Together with other recent EPA actions to address health-harming pollution from the power sector, today’s proposed rule delivers on the Administration’s commitment to reduce pollution from the power sector while providing long-term regulatory certainty and operational flexibility. In addition, EPA and the Department of Energy recently signed a memorandum of understanding to support grid reliability and resiliency at every stage as the agency advances efforts to reduce pollution, protect public health, and deliver environmental and economic benefits for all.
President Biden’s policy agenda has already kicked off a clean energy and manufacturing boom across the country and is adding momentum for technologies like carbon capture and storage (CCS) and clean hydrogen. Today, thanks to this progress, the power sector has a broad set of tools to deploy clean, affordable energy, take advantage of ready-to-go advanced pollution reduction technologies, create and retain good-paying union jobs, and reduce energy costs for families and businesses. EPA took account of this significant technologic and economic progress in developing the proposed rule and anticipates that power companies will take advantage of these tools, and trends, when determining how to most cost-effectively meet the proposed standards and emission guidelines.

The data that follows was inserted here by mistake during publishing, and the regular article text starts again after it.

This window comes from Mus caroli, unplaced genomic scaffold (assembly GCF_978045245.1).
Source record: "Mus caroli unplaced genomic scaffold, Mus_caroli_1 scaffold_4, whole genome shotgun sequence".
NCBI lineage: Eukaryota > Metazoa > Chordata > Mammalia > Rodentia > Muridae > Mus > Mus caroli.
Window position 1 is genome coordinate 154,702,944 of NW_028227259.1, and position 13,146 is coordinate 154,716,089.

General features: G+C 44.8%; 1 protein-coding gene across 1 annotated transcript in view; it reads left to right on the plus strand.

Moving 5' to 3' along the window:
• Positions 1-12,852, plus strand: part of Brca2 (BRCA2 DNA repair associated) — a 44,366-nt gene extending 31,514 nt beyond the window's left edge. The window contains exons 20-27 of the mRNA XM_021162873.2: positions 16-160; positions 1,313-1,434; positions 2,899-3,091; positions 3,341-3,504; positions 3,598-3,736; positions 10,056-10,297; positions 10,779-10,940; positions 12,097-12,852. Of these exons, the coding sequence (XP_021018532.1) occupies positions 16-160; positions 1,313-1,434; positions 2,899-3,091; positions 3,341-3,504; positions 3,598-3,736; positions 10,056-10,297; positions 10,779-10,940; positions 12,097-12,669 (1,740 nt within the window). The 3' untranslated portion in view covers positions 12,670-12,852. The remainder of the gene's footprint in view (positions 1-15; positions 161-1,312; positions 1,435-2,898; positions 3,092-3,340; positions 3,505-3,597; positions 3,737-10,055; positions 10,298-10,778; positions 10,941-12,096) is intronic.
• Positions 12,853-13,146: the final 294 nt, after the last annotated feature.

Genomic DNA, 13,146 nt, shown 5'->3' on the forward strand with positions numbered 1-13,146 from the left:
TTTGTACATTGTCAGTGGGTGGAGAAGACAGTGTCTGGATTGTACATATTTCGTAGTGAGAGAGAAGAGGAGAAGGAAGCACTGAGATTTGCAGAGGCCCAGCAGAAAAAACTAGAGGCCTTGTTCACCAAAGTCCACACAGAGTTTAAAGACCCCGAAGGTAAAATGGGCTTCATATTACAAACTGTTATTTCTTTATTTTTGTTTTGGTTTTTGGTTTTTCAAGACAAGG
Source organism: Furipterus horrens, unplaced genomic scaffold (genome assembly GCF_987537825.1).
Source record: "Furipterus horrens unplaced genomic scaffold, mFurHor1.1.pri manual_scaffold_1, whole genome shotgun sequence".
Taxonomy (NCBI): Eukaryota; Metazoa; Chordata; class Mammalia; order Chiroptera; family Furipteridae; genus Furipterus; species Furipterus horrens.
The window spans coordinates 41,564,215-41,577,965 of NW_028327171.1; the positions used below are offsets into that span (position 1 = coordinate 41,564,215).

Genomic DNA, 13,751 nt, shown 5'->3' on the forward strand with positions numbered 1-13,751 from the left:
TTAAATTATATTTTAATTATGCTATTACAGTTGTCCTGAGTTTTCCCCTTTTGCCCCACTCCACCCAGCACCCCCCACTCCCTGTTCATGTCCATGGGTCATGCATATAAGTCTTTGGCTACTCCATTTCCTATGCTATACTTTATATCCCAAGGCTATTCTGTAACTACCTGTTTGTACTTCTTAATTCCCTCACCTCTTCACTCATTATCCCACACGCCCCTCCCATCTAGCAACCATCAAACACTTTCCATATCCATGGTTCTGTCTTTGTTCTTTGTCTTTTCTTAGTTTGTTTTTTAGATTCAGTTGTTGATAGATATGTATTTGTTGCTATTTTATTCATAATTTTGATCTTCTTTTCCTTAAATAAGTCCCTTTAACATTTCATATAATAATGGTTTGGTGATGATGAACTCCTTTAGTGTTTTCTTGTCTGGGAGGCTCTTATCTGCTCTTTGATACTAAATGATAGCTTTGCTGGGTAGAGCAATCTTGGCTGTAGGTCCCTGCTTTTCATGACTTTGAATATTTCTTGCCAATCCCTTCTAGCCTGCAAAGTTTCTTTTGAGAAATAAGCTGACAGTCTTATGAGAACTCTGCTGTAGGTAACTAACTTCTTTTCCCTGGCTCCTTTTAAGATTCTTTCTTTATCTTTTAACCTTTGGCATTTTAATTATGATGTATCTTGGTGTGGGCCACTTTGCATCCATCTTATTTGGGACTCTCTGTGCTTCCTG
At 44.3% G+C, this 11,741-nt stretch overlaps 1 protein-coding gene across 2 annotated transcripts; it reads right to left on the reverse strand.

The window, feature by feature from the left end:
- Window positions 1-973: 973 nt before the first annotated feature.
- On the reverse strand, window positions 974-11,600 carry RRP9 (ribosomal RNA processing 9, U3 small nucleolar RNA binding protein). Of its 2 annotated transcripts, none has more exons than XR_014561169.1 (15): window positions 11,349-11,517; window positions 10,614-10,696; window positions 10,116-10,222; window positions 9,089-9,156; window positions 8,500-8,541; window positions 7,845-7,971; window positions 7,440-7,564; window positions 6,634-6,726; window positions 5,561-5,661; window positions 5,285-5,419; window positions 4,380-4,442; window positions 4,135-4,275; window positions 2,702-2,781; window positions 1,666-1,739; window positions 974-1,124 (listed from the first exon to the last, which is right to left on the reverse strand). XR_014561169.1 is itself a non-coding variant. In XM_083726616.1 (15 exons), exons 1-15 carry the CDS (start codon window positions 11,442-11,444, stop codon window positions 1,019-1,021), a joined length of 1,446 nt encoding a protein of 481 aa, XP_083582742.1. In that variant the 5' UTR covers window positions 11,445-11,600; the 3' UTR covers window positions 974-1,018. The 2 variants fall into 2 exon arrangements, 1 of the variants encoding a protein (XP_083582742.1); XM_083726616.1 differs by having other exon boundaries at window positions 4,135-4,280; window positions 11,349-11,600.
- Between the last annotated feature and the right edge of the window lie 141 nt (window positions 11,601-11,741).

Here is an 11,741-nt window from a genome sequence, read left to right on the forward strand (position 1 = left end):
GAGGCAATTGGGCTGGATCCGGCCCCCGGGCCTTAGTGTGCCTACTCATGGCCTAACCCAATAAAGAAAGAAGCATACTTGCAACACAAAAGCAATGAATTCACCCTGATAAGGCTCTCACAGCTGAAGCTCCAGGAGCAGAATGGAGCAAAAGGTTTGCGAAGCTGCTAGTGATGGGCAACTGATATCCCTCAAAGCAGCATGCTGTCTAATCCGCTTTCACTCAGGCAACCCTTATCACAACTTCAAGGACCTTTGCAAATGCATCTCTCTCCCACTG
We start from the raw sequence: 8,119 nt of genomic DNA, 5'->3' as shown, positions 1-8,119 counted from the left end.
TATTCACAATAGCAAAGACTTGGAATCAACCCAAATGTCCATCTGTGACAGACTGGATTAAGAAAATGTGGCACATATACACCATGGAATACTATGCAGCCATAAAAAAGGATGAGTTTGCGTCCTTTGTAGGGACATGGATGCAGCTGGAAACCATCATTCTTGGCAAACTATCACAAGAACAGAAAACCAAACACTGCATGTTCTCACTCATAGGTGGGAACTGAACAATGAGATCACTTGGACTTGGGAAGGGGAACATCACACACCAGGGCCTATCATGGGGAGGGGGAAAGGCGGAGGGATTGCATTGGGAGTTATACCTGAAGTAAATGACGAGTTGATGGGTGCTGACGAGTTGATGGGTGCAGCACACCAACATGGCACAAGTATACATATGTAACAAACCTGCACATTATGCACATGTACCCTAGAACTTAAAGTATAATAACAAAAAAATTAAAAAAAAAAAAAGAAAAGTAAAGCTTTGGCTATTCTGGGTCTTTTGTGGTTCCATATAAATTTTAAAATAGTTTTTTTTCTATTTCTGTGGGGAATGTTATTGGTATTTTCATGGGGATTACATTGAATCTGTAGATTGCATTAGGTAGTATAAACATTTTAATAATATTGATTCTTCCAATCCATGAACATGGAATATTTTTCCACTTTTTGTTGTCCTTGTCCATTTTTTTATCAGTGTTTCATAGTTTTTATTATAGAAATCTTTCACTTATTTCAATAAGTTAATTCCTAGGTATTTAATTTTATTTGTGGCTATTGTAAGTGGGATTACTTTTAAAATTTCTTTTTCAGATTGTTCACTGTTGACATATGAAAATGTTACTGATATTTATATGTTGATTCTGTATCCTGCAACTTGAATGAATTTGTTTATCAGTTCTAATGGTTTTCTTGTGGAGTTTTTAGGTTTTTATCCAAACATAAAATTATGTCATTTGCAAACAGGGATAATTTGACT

The technology-based standards EPA is proposing include:
- Strengthening the current New Source Performance Standards (NSPS) for newly built fossil fuel-fired stationary combustion turbines (generally natural gas-fired)
- Establishing emission guidelines for states to follow in limiting carbon pollution from existing fossil fuel-fired steam generating EGUs (including coal, oil and natural gas-fired units)
- Establishing emission guidelines for large, frequently used existing fossil fuel-fired stationary combustion turbines (generally natural gas-fired)
Based on a separate analysis, EPA is projecting the proposed standards for existing gas-fired plants and the third phase of the NSPS could achieve up to 407 million metric tons of CO2 emission reductions. As EPA works to finalize the rulemaking, the agency will complete additional advanced modeling, aligning methodologies across the rulemaking and considering real-world scenarios within the power sector to best understand how components of the rule impact each other.
As required by section 111 of the Clean Air Act, these proposed standards and emission guidelines reflect the best system of emission reduction (BSER) that has been demonstrated to improve the emissions performance of the sources, taking into account costs, energy requirements, and other factors. In developing these proposed carbon pollution standards, EPA considered a range of technologies including CCS, utilizing low-GHG hydrogen, and adopting highly efficient generation technologies.